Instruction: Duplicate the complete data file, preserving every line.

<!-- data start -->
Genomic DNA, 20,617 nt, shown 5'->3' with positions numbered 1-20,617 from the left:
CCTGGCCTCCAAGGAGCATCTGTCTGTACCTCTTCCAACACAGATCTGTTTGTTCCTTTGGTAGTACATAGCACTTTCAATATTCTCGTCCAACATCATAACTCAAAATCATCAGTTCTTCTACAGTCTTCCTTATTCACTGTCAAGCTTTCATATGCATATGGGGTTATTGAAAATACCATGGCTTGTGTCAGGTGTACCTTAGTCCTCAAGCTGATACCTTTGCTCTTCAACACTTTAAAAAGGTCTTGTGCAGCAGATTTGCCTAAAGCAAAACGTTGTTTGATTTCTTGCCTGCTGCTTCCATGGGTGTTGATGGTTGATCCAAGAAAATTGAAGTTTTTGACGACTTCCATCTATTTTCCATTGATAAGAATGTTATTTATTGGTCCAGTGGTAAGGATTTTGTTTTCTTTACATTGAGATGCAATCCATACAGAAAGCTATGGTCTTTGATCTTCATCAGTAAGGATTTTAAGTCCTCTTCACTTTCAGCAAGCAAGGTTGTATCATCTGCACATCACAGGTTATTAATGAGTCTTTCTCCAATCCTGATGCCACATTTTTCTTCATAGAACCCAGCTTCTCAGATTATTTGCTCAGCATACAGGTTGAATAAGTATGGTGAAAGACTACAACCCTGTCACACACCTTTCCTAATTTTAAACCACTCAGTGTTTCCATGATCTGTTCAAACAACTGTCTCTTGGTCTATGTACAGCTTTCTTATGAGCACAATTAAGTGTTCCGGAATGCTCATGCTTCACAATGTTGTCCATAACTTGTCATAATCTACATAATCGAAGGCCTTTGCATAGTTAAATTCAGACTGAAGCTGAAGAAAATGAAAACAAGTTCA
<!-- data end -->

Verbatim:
Genomic DNA, 20,617 nt, shown 5'->3' with positions numbered 1-20,617 from the left:
CCTGGCCTCCAAGGAGCATCTGTCTGTACCTCTTCCAACACAGATCTGTTTGTTCCTTTGGTAGTACATAGCACTTTCAATATTCTCGTCCAACATCATAACTCAAAATCATCAGTTCTTCTACAGTCTTCCTTATTCACTGTCAAGCTTTCATATGCATATGGGGTTATTGAAAATACCATGGCTTGTGTCAGGTGTACCTTAGTCCTCAAGCTGATACCTTTGCTCTTCAACACTTTAAAAAGGTCTTGTGCAGCAGATTTGCCTAAAGCAAAACGTTGTTTGATTTCTTGCCTGCTGCTTCCATGGGTGTTGATGGTTGATCCAAGAAAATTGAAGTTTTTGACGACTTCCATCTATTTTCCATTGATAAGAATGTTATTTATTGGTCCAGTGGTAAGGATTTTGTTTTCTTTACATTGAGATGCAATCCATACAGAAAGCTATGGTCTTTGATCTTCATCAGTAAGGATTTTAAGTCCTCTTCACTTTCAGCAAGCAAGGTTGTATCATCTGCACATCACAGGTTATTAATGAGTCTTTCTCCAATCCTGATGCCACATTTTTCTTCATAGAACCCAGCTTCTCAGATTATTTGCTCAGCATACAGGTTGAATAAGTATGGTGAAAGACTACAACCCTGTCACACACCTTTCCTAATTTTAAACCACTCAGTGTTTCCATGATCTGTTCAAACAACTGTCTCTTGGTCTATGTACAGCTTTCTTATGAGCACAATTAAGTGTTCCGGAATGCTCATGCTTCACAATGTTGTCCATAACTTGTCATAATCTACATAATCGAAGGCCTTTGCATAGTTAAATTCAGACTGAAGCTGAAGAAAATGAAAACAAGTTCA